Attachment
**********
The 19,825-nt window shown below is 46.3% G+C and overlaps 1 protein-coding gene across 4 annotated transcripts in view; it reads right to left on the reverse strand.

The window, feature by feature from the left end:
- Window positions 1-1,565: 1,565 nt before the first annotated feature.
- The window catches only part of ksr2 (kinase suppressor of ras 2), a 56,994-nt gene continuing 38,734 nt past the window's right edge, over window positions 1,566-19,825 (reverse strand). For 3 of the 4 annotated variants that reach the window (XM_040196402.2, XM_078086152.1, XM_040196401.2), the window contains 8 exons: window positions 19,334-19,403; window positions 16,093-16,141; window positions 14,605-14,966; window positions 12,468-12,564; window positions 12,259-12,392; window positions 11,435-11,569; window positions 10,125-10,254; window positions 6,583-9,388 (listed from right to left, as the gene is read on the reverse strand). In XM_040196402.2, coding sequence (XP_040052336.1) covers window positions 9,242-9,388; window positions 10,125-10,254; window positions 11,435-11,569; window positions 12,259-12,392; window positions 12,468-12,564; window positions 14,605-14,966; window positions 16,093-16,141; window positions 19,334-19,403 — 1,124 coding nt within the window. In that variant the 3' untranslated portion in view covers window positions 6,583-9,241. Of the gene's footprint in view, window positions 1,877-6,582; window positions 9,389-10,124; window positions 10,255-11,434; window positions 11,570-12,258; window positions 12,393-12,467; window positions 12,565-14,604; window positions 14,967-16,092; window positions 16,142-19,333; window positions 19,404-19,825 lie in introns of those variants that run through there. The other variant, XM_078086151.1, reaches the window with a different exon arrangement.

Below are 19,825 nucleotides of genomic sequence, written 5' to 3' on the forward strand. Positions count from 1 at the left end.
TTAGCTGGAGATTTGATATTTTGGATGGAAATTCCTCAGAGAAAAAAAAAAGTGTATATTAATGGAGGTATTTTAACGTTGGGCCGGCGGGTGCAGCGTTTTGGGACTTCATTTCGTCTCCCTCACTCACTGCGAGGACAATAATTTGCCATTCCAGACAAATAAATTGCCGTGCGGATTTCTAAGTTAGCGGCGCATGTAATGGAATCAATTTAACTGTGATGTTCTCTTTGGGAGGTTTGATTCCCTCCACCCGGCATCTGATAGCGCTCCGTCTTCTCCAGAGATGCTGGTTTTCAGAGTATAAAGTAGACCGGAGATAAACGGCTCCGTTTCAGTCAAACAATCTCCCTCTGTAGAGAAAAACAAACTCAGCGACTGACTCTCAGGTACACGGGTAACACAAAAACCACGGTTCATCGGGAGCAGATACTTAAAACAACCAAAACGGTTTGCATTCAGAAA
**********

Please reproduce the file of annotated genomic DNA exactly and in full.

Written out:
The 19,825-nt window shown below is 46.3% G+C and overlaps 1 protein-coding gene across 4 annotated transcripts in view; it reads right to left on the reverse strand.

The window, feature by feature from the left end:
- Window positions 1-1,565: 1,565 nt before the first annotated feature.
- The window catches only part of ksr2 (kinase suppressor of ras 2), a 56,994-nt gene continuing 38,734 nt past the window's right edge, over window positions 1,566-19,825 (reverse strand). For 3 of the 4 annotated variants that reach the window (XM_040196402.2, XM_078086152.1, XM_040196401.2), the window contains 8 exons: window positions 19,334-19,403; window positions 16,093-16,141; window positions 14,605-14,966; window positions 12,468-12,564; window positions 12,259-12,392; window positions 11,435-11,569; window positions 10,125-10,254; window positions 6,583-9,388 (listed from right to left, as the gene is read on the reverse strand). In XM_040196402.2, coding sequence (XP_040052336.1) covers window positions 9,242-9,388; window positions 10,125-10,254; window positions 11,435-11,569; window positions 12,259-12,392; window positions 12,468-12,564; window positions 14,605-14,966; window positions 16,093-16,141; window positions 19,334-19,403 — 1,124 coding nt within the window. In that variant the 3' untranslated portion in view covers window positions 6,583-9,241. Of the gene's footprint in view, window positions 1,877-6,582; window positions 9,389-10,124; window positions 10,255-11,434; window positions 11,570-12,258; window positions 12,393-12,467; window positions 12,565-14,604; window positions 14,967-16,092; window positions 16,142-19,333; window positions 19,404-19,825 lie in introns of those variants that run through there. The other variant, XM_078086151.1, reaches the window with a different exon arrangement.

Below are 19,825 nucleotides of genomic sequence, written 5' to 3' on the forward strand. Positions count from 1 at the left end.
TTAGCTGGAGATTTGATATTTTGGATGGAAATTCCTCAGAGAAAAAAAAAAGTGTATATTAATGGAGGTATTTTAACGTTGGGCCGGCGGGTGCAGCGTTTTGGGACTTCATTTCGTCTCCCTCACTCACTGCGAGGACAATAATTTGCCATTCCAGACAAATAAATTGCCGTGCGGATTTCTAAGTTAGCGGCGCATGTAATGGAATCAATTTAACTGTGATGTTCTCTTTGGGAGGTTTGATTCCCTCCACCCGGCATCTGATAGCGCTCCGTCTTCTCCAGAGATGCTGGTTTTCAGAGTATAAAGTAGACCGGAGATAAACGGCTCCGTTTCAGTCAAACAATCTCCCTCTGTAGAGAAAAACAAACTCAGCGACTGACTCTCAGGTACACGGGTAACACAAAAACCACGGTTCATCGGGAGCAGATACTTAAAACAACCAAAACGGTTTGCATTCAGAAA